‘A national tragedy’: Maori drowning rate worries New Zealand | New Zealand
Water safety instructor Clayton Wikaira leans against a small inflatable boat, his hair wet from the sea, talking to a group of six college students who have just learned how to dive safely for kaimoana (seafood). Students’ attention wanes under the hot midday sun – they are tired from an early start, a trek around the rocks of Auckland’s Whangaparaoa Peninsula and hours spent diving in the open sea for kina (sea urchin ). Some are looking at their phones, others are snacking on a pizza. But as he begins to tell a story, their ears perk up.
“I thought I could swim to Australia when I was young. I thought I was fit, strong,” he begins.
“But when I got caught in big waves and they came crashing down on me, and my goggles got ripped off and I got sucked into the big waves, into an impact zone, I didn’t wasn’t prepared for this.”
Wikaira now has a captive audience. “There were stories circulating in the community: ‘Who are these crazy fullers going out in these harsh conditions?’ It was me and my mate,” he said. “We thought there was nothing wrong with that because we had never experienced drowning. This lesson saved my life. After that, I had so much respect for the ocean, the elements and what could happen.
It’s a story Wikaira, an aquatic educator at Drowning Prevention Auckland, has told the thousands of students he trains every year. As a Maori man – a demographic that figures prominently in New Zealand’s drowning toll – it’s also a story he tells to save his own people.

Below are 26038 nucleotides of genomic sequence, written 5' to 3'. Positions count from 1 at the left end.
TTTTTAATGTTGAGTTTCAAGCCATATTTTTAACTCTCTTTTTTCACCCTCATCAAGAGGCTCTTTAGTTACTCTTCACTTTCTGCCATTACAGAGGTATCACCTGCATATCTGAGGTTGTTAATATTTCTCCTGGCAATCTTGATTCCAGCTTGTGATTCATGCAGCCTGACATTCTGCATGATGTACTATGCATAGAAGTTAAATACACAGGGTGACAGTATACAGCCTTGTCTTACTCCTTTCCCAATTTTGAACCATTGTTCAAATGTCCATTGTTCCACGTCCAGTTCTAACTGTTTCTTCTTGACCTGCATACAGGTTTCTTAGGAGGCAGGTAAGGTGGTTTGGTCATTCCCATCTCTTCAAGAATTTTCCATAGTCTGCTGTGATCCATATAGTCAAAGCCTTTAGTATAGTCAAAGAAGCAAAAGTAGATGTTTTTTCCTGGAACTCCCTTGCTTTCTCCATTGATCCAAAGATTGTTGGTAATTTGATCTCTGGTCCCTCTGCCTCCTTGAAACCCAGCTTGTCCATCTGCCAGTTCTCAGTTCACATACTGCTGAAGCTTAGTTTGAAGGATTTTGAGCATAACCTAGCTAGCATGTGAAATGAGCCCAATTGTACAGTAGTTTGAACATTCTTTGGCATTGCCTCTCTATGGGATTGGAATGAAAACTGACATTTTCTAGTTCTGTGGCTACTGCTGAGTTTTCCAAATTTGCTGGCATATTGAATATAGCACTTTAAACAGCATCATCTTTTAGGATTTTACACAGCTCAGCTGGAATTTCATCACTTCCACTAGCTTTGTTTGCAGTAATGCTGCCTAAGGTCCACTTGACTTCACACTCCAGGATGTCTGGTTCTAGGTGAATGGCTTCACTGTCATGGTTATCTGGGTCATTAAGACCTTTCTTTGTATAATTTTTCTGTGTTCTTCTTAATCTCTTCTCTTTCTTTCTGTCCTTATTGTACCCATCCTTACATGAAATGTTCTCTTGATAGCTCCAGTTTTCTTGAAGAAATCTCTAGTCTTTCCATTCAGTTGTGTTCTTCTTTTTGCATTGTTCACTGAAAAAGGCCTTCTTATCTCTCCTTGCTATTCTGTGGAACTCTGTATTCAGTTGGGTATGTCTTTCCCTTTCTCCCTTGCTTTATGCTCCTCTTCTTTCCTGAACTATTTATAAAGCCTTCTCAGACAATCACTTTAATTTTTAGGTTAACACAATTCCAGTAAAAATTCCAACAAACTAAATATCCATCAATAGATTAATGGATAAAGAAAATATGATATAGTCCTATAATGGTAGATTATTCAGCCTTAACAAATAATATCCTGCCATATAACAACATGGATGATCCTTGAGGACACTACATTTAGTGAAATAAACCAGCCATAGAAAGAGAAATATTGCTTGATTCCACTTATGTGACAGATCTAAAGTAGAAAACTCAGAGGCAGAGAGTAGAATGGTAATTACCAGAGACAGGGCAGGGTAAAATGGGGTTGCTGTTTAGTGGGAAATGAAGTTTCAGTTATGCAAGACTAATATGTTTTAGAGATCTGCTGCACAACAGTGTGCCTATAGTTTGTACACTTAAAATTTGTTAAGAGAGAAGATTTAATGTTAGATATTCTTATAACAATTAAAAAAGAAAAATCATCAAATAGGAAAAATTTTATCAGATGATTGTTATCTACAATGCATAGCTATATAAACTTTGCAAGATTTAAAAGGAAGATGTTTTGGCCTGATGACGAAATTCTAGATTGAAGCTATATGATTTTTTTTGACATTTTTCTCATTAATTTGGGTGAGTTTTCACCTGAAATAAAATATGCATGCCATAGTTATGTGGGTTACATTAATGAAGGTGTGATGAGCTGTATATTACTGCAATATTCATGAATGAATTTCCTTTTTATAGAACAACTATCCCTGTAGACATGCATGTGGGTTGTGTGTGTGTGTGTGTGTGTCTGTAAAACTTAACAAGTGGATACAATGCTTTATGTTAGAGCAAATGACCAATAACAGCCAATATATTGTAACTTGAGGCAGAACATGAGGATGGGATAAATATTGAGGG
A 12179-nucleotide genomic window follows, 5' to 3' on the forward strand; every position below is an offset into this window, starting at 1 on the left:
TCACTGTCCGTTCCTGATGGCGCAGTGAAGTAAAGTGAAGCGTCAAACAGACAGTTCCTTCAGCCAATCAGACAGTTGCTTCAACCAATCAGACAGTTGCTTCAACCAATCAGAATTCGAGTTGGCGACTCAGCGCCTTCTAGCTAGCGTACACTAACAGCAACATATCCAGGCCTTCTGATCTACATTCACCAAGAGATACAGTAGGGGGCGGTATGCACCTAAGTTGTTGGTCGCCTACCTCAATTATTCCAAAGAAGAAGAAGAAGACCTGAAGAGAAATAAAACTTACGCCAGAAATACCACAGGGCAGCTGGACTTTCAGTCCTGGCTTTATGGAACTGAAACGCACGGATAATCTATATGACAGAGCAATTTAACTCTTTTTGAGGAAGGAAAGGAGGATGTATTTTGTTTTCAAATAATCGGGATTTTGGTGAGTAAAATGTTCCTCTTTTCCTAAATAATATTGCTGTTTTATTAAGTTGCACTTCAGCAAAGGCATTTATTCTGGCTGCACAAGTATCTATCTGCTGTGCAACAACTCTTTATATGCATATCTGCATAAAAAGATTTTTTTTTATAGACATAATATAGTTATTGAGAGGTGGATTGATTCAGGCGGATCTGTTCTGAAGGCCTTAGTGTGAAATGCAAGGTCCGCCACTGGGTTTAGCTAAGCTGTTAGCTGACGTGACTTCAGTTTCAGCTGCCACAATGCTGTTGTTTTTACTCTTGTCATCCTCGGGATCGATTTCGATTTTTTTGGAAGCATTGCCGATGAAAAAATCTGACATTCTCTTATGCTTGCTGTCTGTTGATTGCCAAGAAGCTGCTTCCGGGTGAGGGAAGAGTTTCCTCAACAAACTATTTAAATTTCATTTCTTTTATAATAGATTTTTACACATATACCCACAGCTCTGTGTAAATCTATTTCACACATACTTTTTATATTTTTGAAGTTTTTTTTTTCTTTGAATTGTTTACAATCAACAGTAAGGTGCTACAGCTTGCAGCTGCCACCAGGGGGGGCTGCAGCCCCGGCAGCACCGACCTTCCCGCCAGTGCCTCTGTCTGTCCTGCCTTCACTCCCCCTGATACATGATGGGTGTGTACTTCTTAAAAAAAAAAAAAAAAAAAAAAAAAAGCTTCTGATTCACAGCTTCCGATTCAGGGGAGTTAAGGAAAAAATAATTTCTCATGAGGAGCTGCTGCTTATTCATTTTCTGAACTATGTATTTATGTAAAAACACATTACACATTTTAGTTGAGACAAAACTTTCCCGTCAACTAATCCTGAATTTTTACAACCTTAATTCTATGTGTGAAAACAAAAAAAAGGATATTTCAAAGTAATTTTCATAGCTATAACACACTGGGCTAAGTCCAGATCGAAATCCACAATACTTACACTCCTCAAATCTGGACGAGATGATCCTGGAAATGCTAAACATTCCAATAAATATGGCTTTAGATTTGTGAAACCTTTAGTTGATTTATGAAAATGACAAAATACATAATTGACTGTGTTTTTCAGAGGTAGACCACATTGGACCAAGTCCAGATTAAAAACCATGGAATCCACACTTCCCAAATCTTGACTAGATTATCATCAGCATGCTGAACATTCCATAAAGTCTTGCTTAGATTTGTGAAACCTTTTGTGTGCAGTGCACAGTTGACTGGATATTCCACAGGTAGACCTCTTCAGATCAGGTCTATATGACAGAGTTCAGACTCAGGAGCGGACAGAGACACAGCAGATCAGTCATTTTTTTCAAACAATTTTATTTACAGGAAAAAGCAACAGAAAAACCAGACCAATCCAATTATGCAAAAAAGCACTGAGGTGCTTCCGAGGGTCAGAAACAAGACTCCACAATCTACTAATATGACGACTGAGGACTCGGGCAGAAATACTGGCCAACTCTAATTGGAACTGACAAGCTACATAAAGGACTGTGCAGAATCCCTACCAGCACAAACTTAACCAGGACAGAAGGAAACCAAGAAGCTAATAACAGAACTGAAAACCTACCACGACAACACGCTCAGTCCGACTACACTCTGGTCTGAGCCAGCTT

Since December 1, there have been 39 drowning deaths in New Zealand, making it the worst summer in six years, with a month to go.
There were 15 drownings during the official holiday period (December 24 to January 5), an increase of 180% from the five-year average, according to data from Water Safety New Zealand. There were 74 drownings, including 15 people aged under 24, last year – on par with 2020 – despite longer periods spent in Covid-19-related lockdowns.
An alarming number of those who perish are Maori men. In 2021, 31% were Māori (23 deaths) and 96% of these were male, although Māori make up only 16.5% of the total population.
Maori have a strong ancestral relationship with the sea, including expert ocean navigation, hunting and kaimoana (seafood) fishing. But that can come at a cost, says Wikaira.
“We have this feeling that the water is us and that we are part of the water and we can deal with it, but I’m sure our ancestors had protocols in place as well.”
There is also pressure to provide for the family, often through free diving for kaimoana or fishing. “Sometimes your mana [prestige] is online to support your whānau [family]and this is a demonstration of your aroha [love] to people. I felt that even if the weather was bad, I was going to go for food, and it almost cost me my life. I try to help people see the big picture – we don’t want anyone drowning. »